So, back to the tale of bravery and terror. I crouch down, and shine my bedside lamp under my bed. I start to nudge things, in the hope it will run out into a convenient space where i can trap it under the glass i had. I do this for some time, thinking that the longer that time goes on, the bigger the radius is for possible locations for the spider. It is not a good thought. My toes are exposed, and i was on the floor, where it could attack at will. I stayed in this position for several minutes, locked in a stalemate of not wanting to actually get under the bed, and not wanting to walk away, when the little bastard cracked. I saw him creep out and stand in the most inconvenient place, behind my bed head. This was crucial. One wrong move now, and it could run back under the bed and return to the previous dilemma. I pulled the bed further out, and got into position with my glass. Easy does it. It twitches. I leap back three feet. I strike, and i win! Spider safely under glass. Ha! Though even though it is captured, it still looks imposing and like it could smash through the glass and bite my arm off at any moment. I stop and catch my breath for a moment, before attempting the delicate procedure of sliding a piece of card under the glass. I now have the unfortunate situation of being in possession of a massive live spider, that i have no idea what to do with. I'm not releasing it, it will just come back, and I can't splat it, as its so big i would be mopping up spider innards. I do the only thing i can think of, and take it into the bathroom. At least if i put it in the bath and it escapes the glassy prison, it won't escape the bath. I then squished the fecker with the glass. It may have been my riled nerves or imagination, but i swear the crunch reverberated up my arm. I then washed it's sorry remains down the plug hole.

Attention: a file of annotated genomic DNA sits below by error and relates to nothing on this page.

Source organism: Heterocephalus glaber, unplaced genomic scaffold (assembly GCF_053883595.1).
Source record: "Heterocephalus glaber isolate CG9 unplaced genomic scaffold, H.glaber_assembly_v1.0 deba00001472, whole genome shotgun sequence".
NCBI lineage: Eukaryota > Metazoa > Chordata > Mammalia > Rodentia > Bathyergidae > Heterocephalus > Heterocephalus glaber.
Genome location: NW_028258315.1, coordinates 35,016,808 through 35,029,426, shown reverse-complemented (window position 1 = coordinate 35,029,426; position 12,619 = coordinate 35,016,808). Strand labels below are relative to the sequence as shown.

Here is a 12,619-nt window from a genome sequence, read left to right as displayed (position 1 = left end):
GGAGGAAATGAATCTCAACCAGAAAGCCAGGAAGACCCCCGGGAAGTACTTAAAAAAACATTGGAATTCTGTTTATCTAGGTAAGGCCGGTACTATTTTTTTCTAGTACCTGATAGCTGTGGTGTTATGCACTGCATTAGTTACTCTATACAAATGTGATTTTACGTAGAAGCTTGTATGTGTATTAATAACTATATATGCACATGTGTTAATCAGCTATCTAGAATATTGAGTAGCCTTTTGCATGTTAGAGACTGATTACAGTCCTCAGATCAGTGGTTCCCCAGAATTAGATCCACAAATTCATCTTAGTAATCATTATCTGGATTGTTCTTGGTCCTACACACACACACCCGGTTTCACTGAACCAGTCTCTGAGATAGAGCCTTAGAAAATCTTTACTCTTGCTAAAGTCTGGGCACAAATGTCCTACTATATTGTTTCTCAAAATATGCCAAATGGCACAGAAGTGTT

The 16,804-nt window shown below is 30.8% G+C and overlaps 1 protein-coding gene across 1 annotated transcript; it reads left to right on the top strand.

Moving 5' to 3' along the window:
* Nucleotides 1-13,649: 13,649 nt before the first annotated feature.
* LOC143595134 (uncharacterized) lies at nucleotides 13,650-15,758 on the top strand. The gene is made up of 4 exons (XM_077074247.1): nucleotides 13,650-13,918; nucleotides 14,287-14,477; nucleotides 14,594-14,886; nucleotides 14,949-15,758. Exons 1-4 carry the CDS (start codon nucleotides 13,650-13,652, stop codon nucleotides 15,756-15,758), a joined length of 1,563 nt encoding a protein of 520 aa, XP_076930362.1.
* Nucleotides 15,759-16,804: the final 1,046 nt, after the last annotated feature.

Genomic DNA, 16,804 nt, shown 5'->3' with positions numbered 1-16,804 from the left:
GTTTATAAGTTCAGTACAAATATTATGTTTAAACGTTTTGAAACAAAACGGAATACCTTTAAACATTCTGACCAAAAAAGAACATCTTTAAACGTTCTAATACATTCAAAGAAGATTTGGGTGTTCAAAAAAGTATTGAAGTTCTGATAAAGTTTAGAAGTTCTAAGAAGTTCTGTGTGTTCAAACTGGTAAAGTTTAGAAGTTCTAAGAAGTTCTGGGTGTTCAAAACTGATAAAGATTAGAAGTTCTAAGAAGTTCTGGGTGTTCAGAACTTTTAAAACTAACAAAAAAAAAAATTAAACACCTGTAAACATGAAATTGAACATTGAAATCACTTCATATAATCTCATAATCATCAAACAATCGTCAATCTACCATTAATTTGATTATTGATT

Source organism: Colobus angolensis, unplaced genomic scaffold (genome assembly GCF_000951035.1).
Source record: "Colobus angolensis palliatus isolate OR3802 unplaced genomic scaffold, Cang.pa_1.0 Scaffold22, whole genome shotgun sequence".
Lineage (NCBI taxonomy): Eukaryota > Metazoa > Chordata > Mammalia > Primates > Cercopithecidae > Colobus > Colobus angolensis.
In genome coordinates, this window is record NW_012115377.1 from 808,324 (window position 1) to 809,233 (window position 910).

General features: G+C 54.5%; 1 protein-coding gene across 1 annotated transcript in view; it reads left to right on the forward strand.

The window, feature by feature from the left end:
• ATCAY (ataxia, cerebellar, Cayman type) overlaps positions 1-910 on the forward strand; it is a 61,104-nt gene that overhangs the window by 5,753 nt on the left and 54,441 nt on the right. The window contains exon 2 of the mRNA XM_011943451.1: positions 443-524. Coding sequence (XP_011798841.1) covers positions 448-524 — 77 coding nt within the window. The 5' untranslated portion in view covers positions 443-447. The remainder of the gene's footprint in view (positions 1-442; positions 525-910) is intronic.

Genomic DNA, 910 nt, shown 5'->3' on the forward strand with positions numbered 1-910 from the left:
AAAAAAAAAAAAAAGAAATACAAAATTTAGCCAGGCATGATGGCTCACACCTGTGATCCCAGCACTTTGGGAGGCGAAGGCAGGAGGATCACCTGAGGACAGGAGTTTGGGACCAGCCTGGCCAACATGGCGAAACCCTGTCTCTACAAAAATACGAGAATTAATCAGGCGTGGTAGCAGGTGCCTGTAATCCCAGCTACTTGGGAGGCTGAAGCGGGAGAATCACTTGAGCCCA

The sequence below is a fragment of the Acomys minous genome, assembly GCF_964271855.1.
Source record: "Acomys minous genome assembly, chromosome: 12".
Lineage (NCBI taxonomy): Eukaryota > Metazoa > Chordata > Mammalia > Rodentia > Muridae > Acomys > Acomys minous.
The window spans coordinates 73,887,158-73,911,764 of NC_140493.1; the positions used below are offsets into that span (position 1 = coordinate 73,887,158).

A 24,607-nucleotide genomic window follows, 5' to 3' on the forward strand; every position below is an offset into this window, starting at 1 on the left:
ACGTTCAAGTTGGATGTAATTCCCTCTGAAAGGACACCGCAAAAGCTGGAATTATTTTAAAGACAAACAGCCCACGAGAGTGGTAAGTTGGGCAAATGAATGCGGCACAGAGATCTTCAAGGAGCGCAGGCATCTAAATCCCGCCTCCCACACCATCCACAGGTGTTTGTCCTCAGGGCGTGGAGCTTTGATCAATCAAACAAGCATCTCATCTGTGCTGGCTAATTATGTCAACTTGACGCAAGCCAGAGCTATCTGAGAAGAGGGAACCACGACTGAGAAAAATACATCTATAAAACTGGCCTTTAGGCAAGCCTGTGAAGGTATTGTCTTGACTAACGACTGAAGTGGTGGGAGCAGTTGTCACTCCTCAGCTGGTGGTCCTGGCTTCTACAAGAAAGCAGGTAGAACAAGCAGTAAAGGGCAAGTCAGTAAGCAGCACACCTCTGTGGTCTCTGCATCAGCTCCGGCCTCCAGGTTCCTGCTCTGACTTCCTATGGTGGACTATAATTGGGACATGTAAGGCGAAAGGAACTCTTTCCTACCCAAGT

After such a harrowing experience, i took to my bed, with the light on and staring madly around me, ready for another attack. It took me about half an hour to trust that my duvet wasn't teeming with similar nasty creatures, and then i kept waking up every hour or so in a dazed paranoia that there was another one. Then, this morning, i had to retrieve my sketchbook that was wedged behind the radiator. That was a jumpy time.
I'm now knackered, with jangled nerves and keep jumping at anything spindly, like thread, or tomato stalks, or hair.
Or, to cut a long story short;
Me - 1
Spider - 0